European Automotive Skills

The continuing innovations in the automotive sector urgently require new policy solutions to support the development of highly qualified professionals and to counter the increasing skills shortage, especially in comparison with dynamic third countries. The knowledge and know-how of the workforce is at the core of the competitiveness of the European automotive supply chain

The automotive suppliers collectively employ five million people in Europe, making it a leading creator of wealth on our continent. This industry is constantly adapting to a number of megatrends that impact our mobility today and in the future. These currently include further urbanisation, demographic changes (especially in Asia and Europe), smart and sustainable cities. As a consequence, European industry is expected to develop innovative solutions on further energy efficiency, connectivity, hybridisation and alternative powertrains. In addition to the EU and national frameworks for competitiveness overall, such innovations urgently require new policy solutions to support the development of highly qualified automotive professionals and to counter the increasing skills shortages we are experiencing in the European automotive sector.

Competitiveness challenge

Increasingly, the industry in Europe and the developed world in general, is battling to compete against their lower cost rivals, most of whom are also developing significant design, engineering and RDI capabilities. To remain competitive the European automotive industry should concentrate in creating high added value as the labour costs are likely to remain very high in global comparison. It is therefore essential to reduce the direct and indirect charges to compensate for these high product costs. In addition industry must focus on increasing its productivity and on developing innovative solutions and services in several market segments including small passenger cars. These cover products and services featuring:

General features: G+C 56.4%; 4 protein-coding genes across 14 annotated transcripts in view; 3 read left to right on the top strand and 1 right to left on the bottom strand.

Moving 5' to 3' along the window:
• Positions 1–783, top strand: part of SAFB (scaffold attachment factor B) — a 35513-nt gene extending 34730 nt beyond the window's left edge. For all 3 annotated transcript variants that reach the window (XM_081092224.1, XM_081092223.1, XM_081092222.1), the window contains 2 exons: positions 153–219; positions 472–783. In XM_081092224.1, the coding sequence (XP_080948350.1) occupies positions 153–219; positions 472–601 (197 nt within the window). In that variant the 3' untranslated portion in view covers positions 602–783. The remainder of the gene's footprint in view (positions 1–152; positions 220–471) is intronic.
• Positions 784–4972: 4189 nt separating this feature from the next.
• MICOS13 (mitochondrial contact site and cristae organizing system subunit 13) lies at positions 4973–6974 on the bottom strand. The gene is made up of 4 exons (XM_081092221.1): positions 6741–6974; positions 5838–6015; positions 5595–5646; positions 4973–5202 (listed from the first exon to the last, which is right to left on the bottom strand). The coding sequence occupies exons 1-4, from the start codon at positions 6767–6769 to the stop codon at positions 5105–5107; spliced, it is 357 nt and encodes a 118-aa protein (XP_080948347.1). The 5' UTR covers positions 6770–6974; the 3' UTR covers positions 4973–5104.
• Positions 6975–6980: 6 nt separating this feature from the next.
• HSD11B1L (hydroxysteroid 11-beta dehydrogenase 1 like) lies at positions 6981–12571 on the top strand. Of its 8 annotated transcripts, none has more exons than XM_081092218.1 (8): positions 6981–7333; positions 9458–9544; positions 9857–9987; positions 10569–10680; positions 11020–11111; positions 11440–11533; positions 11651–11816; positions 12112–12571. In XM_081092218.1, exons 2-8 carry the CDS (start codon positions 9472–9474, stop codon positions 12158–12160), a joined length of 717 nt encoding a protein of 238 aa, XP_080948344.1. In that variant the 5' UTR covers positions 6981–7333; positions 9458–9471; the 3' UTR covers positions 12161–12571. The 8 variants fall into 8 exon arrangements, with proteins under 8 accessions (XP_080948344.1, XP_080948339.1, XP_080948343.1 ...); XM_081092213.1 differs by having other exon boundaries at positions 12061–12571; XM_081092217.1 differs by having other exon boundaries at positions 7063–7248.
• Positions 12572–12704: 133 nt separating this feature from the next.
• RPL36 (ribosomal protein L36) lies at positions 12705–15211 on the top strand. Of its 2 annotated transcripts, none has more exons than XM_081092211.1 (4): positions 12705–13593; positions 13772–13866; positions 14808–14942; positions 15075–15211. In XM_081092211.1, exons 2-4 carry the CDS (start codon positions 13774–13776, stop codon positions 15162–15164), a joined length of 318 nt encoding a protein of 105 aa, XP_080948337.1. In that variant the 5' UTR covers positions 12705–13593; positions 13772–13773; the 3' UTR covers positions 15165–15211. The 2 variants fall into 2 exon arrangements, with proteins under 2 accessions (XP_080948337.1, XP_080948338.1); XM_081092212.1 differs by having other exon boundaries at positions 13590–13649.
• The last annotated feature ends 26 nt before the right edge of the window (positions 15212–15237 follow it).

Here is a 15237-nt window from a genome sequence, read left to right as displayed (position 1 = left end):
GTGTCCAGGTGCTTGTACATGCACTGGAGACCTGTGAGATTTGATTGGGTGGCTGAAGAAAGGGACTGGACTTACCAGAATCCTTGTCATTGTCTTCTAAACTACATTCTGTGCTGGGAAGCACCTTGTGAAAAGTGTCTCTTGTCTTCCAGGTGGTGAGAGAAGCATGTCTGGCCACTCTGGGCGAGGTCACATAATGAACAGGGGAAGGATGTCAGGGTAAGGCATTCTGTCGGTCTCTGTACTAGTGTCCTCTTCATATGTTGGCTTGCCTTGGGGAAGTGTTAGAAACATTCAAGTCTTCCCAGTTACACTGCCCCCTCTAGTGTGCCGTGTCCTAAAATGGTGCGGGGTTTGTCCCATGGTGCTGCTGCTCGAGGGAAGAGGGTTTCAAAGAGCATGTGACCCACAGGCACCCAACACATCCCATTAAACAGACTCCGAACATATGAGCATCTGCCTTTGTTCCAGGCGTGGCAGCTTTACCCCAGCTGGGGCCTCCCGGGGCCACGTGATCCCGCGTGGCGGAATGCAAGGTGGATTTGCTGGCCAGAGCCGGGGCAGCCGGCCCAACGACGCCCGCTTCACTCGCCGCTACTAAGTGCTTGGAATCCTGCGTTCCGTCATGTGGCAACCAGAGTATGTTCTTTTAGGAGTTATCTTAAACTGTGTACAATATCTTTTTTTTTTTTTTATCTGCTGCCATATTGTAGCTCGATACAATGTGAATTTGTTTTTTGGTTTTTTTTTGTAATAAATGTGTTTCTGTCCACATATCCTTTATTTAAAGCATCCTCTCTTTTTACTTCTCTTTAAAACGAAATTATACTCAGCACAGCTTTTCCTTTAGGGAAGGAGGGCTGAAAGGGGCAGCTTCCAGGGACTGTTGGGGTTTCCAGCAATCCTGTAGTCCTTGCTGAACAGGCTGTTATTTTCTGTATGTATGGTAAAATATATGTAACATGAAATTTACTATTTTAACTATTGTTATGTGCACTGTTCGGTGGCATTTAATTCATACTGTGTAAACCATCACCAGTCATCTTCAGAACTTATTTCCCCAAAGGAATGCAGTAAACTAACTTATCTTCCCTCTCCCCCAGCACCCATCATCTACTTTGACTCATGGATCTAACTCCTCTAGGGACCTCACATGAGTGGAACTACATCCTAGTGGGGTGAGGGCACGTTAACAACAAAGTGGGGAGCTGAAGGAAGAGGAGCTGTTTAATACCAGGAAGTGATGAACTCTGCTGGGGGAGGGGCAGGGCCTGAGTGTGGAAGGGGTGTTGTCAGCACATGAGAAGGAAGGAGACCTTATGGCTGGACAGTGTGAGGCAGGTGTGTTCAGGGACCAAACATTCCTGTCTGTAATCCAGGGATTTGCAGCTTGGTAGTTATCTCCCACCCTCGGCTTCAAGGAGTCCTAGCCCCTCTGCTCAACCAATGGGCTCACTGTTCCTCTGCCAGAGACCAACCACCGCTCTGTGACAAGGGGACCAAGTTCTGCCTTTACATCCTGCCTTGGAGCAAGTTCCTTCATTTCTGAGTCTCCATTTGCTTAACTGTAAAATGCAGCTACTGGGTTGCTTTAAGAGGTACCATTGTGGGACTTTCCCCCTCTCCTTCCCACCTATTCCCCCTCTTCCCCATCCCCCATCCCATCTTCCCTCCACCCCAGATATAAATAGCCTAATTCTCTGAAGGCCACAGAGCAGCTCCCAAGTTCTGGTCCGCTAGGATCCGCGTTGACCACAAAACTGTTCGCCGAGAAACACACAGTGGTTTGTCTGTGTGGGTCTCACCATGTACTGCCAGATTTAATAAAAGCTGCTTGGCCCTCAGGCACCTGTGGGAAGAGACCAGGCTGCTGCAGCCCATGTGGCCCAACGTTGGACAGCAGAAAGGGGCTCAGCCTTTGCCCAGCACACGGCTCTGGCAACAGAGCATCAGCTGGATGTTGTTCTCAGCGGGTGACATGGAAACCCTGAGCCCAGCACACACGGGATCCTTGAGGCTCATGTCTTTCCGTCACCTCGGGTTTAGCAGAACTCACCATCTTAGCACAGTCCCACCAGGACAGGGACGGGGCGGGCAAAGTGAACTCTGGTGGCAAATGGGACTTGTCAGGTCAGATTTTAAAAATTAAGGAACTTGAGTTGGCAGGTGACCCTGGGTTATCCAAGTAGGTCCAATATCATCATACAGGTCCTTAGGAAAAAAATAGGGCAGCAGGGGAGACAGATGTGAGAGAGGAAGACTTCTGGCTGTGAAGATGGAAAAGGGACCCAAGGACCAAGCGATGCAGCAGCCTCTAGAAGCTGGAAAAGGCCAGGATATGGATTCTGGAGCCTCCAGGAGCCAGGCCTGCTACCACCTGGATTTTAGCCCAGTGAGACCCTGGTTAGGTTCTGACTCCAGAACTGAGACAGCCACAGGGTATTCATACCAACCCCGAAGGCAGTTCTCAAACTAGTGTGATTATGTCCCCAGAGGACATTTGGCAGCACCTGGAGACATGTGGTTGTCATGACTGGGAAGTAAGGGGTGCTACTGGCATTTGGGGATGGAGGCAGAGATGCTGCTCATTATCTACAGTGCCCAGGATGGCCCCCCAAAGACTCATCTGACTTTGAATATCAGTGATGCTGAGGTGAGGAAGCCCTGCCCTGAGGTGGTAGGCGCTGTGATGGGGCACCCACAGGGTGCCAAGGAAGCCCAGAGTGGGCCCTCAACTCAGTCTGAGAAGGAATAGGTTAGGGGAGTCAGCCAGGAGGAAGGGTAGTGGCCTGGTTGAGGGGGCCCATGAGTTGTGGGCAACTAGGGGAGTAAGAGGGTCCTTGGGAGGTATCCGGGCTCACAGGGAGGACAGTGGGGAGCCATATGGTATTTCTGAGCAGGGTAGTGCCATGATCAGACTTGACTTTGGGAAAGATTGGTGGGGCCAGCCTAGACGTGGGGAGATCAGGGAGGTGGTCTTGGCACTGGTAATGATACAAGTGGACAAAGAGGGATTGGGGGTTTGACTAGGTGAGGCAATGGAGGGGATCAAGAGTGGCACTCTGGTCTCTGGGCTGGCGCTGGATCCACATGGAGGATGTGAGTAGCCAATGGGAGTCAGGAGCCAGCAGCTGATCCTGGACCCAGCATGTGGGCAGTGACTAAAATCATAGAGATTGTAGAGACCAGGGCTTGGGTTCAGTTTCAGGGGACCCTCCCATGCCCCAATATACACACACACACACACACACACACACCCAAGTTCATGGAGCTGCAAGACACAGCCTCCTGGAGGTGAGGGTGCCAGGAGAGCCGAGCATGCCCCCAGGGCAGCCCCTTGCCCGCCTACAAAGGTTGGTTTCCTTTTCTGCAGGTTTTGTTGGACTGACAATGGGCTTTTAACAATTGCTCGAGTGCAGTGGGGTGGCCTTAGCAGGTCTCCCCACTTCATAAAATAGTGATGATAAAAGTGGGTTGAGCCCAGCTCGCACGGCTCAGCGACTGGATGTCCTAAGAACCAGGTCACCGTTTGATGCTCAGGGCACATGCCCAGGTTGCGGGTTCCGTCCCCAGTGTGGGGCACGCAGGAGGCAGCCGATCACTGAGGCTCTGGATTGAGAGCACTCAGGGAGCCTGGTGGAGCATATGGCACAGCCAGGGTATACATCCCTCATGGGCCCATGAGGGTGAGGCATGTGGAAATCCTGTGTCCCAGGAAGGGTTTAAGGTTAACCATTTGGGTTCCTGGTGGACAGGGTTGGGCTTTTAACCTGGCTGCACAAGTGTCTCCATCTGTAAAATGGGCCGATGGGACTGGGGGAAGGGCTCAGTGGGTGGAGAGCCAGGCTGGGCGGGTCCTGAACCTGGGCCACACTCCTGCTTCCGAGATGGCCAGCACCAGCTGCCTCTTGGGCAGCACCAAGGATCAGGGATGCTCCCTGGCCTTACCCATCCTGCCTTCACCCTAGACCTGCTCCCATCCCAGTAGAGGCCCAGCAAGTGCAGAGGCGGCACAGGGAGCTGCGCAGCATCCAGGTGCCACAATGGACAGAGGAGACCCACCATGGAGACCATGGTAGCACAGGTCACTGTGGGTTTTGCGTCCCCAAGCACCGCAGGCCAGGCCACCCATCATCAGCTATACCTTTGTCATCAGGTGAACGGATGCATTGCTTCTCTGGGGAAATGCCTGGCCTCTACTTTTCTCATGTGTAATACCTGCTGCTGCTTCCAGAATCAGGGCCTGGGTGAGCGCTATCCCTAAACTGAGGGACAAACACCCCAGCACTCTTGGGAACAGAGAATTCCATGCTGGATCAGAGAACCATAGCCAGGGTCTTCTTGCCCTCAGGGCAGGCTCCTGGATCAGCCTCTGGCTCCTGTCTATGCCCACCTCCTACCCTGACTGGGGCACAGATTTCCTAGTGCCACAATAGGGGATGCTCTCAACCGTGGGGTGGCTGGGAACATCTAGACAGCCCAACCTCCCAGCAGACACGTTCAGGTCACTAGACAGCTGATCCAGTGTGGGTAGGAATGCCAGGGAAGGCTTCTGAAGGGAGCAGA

Skills gap

A skilled workforce is an absolute necessity to innovate, develop and manufacture new technologies and innovative processes for competing successfully in a global market environment. In this context the core problem is a qualitative and quantitative shortage of skills. This is due mainly to the ageing workforce, the poor image of the manufacturing sector in the eyes of young talent, the wide diversity of national education systems and cultures and the ever accelerating pace of technological change. There is a tremendous need to improve the available skills base by increasing the number of STEM (Science, Technology, Engineering and Mathematics) graduates and fostering inter-disciplinarity. The EU and Member States must take a longer term approach and anticipate the needs of the industry in respect of skills, innovation and the completion of the internal market. In the immediate future, to ensure the availability of highly qualified personnel, Europe must focus on high quality vocational and educational training that reflects labour market needs.


Funds are needed to train and retrain the workforce from traditional tasks to design and deliver the technologies and services for new mobility solutions. Considering the limits of EU competences in education policy, the EU should focus its support programs on the identification and promotion of best practices in key areas where Europe already enjoys or could achieve technology leadership. To secure the skill sets, industry should work on strengthening the attractiveness of the sector; close connections between university and industry; sharing of national best practices. The European Automotive Skills Council will be a useful tool to reach this goal.

Therefore, joint efforts by industry and political actors are urgently needed for developing and providing a skilled workforce for the innovative and competitive European automotive industry. We urge the European Commission to elevate this to a priority issue with European automotive stakeholders and specialists in skills and innovation within the new GEAR 2030 framework. Failure to adopt more progressive skills and innovation policies for the European automotive sector will significantly impede the European industry’s efforts to develop new competitive advantages through high-value innovations over the emerging market car producing countries